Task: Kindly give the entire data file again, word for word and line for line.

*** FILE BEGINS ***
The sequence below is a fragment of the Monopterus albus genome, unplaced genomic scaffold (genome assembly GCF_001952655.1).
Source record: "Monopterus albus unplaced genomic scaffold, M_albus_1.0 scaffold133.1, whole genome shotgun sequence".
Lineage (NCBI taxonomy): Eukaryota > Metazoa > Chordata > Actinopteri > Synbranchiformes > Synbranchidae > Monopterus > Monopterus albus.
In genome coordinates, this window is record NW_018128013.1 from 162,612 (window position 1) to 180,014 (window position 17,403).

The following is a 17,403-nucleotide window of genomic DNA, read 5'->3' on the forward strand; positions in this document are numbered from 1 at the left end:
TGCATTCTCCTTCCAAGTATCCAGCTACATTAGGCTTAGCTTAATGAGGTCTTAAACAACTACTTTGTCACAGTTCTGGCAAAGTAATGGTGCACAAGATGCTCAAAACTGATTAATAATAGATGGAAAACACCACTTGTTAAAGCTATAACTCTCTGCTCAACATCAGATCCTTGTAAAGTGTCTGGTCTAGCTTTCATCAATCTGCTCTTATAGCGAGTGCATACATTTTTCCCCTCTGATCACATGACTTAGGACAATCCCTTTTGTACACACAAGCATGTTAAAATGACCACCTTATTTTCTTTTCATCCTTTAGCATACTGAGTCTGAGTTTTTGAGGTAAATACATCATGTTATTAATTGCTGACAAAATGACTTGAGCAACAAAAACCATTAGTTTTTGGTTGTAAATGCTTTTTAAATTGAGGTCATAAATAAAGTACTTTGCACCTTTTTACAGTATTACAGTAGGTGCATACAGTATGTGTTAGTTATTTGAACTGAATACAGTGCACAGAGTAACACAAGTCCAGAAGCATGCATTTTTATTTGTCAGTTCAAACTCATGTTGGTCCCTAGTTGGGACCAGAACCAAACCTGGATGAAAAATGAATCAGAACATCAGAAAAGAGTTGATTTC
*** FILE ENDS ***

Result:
The sequence below is a fragment of the Monopterus albus genome, unplaced genomic scaffold (genome assembly GCF_001952655.1).
Source record: "Monopterus albus unplaced genomic scaffold, M_albus_1.0 scaffold133.1, whole genome shotgun sequence".
Lineage (NCBI taxonomy): Eukaryota > Metazoa > Chordata > Actinopteri > Synbranchiformes > Synbranchidae > Monopterus > Monopterus albus.
In genome coordinates, this window is record NW_018128013.1 from 162,612 (window position 1) to 180,014 (window position 17,403).

The following is a 17,403-nucleotide window of genomic DNA, read 5'->3' on the forward strand; positions in this document are numbered from 1 at the left end:
TGCATTCTCCTTCCAAGTATCCAGCTACATTAGGCTTAGCTTAATGAGGTCTTAAACAACTACTTTGTCACAGTTCTGGCAAAGTAATGGTGCACAAGATGCTCAAAACTGATTAATAATAGATGGAAAACACCACTTGTTAAAGCTATAACTCTCTGCTCAACATCAGATCCTTGTAAAGTGTCTGGTCTAGCTTTCATCAATCTGCTCTTATAGCGAGTGCATACATTTTTCCCCTCTGATCACATGACTTAGGACAATCCCTTTTGTACACACAAGCATGTTAAAATGACCACCTTATTTTCTTTTCATCCTTTAGCATACTGAGTCTGAGTTTTTGAGGTAAATACATCATGTTATTAATTGCTGACAAAATGACTTGAGCAACAAAAACCATTAGTTTTTGGTTGTAAATGCTTTTTAAATTGAGGTCATAAATAAAGTACTTTGCACCTTTTTACAGTATTACAGTAGGTGCATACAGTATGTGTTAGTTATTTGAACTGAATACAGTGCACAGAGTAACACAAGTCCAGAAGCATGCATTTTTATTTGTCAGTTCAAACTCATGTTGGTCCCTAGTTGGGACCAGAACCAAACCTGGATGAAAAATGAATCAGAACATCAGAAAAGAGTTGATTTC